Over at CBMW Reviews you’ll find a short, irenic and theologically muscular review of the controversial A Year of Biblical Womanhood by Rachel Held Evans. The review is by complementarian voice Aimee Byrd (at left).
Here’s a selection:
With all the research that Evans does, she seemingly doesn’t understand the basic principles of biblical hermeneutics. Literal interpretation, i.e., reading the Bible literarily, always discerns the different genres that are involved. More specifically, faithful interpretation pays attention to both the grammar and redemptive historical setting of the passage in question. That is, we read Scripture in its historical and linguistic context, with the final revelation of Christ’s fulfillment in all its words.
This is painfully missing in Evans’ book. Instead, she playfully uses what I call an “Amelia Bedelia” method of Scripture interpretation to try and prove that the traditional view of biblical womanhood is nonsense. In these popular children’s stories, when Amelia Bedelia sees a date cake on the Christmas baking list, she tears out actual days from the calendar and mixes them into the batter. You can use your imagination for what she does when told to “steal home plate.”
Read the whole review. I strongly commend it.
Evans’s book drew a sizeable audience. As a writer, Evans is clearly gifted; she’s passionate, witty, and modern. Few topics are taboo for her, which is undoubtedly a part of her appeal. The public-confessional style of the modern blogger features significantly in the text. Evans knows how to write for a wide audience, and it’s apparent why a publisher would seek out her services.
But for all her gifts, Evans’s text comes up short when it comes to hermeneutics and theology. Her method of interpretation in the half-serious, half-joking A Year, as best I can piece it together, most resembles the eccentric movement known as Dominionism, which read the Bible flatly. By this I mean that R. J. Rushdoony and others approached the Old Testament as if its civil laws were applicable today. This was, to say the least, a minority view among evangelicals.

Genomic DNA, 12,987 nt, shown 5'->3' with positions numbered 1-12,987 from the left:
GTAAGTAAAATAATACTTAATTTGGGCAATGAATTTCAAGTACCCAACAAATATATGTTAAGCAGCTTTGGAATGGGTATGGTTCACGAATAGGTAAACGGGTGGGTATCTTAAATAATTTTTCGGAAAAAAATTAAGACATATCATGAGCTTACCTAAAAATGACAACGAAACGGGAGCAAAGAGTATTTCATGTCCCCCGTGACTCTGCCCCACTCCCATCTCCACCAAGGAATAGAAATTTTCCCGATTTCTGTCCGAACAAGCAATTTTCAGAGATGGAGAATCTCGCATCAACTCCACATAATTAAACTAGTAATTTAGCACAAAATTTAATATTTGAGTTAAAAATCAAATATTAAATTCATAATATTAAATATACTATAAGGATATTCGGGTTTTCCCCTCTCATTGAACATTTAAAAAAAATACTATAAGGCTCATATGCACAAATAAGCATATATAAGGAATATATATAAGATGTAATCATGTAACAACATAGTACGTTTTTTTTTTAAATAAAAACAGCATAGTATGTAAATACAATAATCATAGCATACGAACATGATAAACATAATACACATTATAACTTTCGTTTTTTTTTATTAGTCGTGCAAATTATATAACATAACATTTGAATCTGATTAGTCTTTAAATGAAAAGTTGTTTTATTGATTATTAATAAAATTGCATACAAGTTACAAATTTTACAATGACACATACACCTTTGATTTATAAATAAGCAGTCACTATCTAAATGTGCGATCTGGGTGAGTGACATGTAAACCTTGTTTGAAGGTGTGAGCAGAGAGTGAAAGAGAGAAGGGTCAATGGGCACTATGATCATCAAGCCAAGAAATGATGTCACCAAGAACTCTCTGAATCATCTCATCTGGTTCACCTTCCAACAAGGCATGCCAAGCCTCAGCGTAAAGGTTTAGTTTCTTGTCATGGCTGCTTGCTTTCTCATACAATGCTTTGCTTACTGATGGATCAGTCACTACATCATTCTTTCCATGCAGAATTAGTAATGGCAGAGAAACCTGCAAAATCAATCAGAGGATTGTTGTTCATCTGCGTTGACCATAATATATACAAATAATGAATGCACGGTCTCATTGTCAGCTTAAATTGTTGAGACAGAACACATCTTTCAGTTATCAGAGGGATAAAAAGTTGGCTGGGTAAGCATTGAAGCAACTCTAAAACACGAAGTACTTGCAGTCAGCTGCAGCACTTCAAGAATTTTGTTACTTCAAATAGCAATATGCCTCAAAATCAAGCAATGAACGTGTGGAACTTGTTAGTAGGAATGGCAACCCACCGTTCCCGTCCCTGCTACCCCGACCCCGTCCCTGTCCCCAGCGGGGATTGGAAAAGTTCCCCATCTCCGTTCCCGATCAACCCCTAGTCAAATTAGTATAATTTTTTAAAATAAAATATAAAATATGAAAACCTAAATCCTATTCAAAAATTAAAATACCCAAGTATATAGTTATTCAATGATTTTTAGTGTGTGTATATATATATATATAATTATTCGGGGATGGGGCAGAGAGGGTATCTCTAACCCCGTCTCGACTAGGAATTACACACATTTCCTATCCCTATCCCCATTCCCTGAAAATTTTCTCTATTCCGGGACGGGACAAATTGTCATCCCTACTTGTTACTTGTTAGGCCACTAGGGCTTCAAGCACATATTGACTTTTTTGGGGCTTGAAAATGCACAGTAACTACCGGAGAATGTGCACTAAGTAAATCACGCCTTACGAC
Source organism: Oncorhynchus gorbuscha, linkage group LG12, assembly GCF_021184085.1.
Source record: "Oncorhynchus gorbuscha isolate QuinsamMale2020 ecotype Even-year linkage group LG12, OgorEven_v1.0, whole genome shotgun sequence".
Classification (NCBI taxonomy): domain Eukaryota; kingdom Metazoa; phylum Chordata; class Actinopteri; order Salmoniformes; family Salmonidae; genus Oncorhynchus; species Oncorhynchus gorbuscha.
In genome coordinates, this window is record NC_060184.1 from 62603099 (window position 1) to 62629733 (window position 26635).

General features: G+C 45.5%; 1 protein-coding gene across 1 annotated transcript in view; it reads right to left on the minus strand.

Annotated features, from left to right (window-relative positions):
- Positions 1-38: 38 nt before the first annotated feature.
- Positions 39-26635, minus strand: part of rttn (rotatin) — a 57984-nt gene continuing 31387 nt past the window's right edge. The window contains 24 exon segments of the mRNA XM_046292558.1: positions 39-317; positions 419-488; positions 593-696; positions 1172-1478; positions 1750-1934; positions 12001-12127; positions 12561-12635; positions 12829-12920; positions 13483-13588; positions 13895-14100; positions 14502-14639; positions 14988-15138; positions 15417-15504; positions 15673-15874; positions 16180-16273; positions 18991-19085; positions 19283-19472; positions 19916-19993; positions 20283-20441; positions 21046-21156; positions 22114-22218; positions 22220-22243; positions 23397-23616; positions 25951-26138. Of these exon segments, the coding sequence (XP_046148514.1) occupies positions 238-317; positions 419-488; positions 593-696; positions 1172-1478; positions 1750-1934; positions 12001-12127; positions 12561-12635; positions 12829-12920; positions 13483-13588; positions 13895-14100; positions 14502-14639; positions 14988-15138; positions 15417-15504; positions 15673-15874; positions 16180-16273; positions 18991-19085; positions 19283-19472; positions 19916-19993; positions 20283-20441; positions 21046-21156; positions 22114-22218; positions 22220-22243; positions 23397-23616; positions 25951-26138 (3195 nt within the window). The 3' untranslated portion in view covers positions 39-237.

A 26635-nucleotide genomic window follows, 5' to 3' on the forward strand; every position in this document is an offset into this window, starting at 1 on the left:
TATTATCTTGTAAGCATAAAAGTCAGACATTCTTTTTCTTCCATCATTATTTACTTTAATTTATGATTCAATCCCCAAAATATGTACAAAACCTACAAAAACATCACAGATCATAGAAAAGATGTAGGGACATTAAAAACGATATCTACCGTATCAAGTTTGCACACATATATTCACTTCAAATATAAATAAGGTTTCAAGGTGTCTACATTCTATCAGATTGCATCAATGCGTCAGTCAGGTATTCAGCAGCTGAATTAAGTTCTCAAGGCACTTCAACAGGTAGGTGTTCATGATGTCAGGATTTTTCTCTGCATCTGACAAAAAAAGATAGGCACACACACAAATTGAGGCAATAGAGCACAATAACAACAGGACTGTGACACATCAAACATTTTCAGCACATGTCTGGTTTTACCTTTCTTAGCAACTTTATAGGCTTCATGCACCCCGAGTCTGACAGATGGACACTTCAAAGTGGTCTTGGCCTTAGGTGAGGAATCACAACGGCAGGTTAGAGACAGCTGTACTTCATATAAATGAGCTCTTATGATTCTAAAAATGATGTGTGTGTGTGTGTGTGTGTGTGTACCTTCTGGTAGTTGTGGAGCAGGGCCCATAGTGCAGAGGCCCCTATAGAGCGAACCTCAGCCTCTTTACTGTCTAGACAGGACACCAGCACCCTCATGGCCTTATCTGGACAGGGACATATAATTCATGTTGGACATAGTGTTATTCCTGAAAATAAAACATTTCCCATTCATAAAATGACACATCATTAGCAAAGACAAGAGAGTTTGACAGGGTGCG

In her generally lighthearted mockery of “biblical womanhood”, Evans uses a similar approach, purporting over the course of a year to live by many biblical commands related to womanhood. There are some humorous moments, to be sure–rarely has challah bread caused more excitement in a Gentile home–but in reality, she won’t exactly mind if she scores some cheap points against complementarianism. But here’s the problem: no complementarian reads the Bible the way Evans does. If a student used this hermeneutical approach (interpretive grid) in the theology classes I teach at Boyce College and Southern Seminary, they would fail. That’s not happy. But it’s true. This hermeneutic is subject to a basic flaw: it doesn’t take into account promise and fulfillment, prototype and type, old covenant and new.
These are basic principles of biblical interpretation. I’ve got to guess that Evans is aware that Christ fulfilled the law, but I came away from the text confused. Yikes.
This is not to say that egalitarians never come up with hermeneutical proposals that merit serious attention. William Webb’s “trajectory hermeneutic,” for example, is one such original hermeneutical proposal. Webb offers over 20 criteria by which one can determine whether the teaching of a biblical text is operative in our day or not. I strongly disagree with both Webb’s hermeneutic and his theological conclusions, but I have to take them seriously and consider them.
Other egalitarian thinkers have engaged complementarianism fairly. They have not caricatured it. I think of a scholar like Craig Keener, who points out bad arguments by fellow egalitarians, which I respect and which complementarians also do in their own house. In his writing, Keener also critiques views that complementarians actually hold, unlike Evans, who cites figures like Debi Pearl as emblematic of complementarianism. Let me be frank: I’m the Executive Director of the Council on Biblical Manhood & Womanhood. I’ve written numerous journal articles and reviews on biblical complementarity. I had never heard of Debi Pearl before reading Evans’s book. That is a problem, Houston. If you’re engaging an outlier whose views complementarians either do not know about or widely reject, you’re not really debating. You’re setting up a straw man. That, in turn, does not lend strength to your argument. It undermines it.
In sum, I’m thankful for Byrd’s review, and I hope that the ensuing conversation leads many to the fresh water of biblical truth. I hope in coming days that Evans will use her sharp mind and writing ability to point people to the Scripture, inerrant, inspired, and good for us.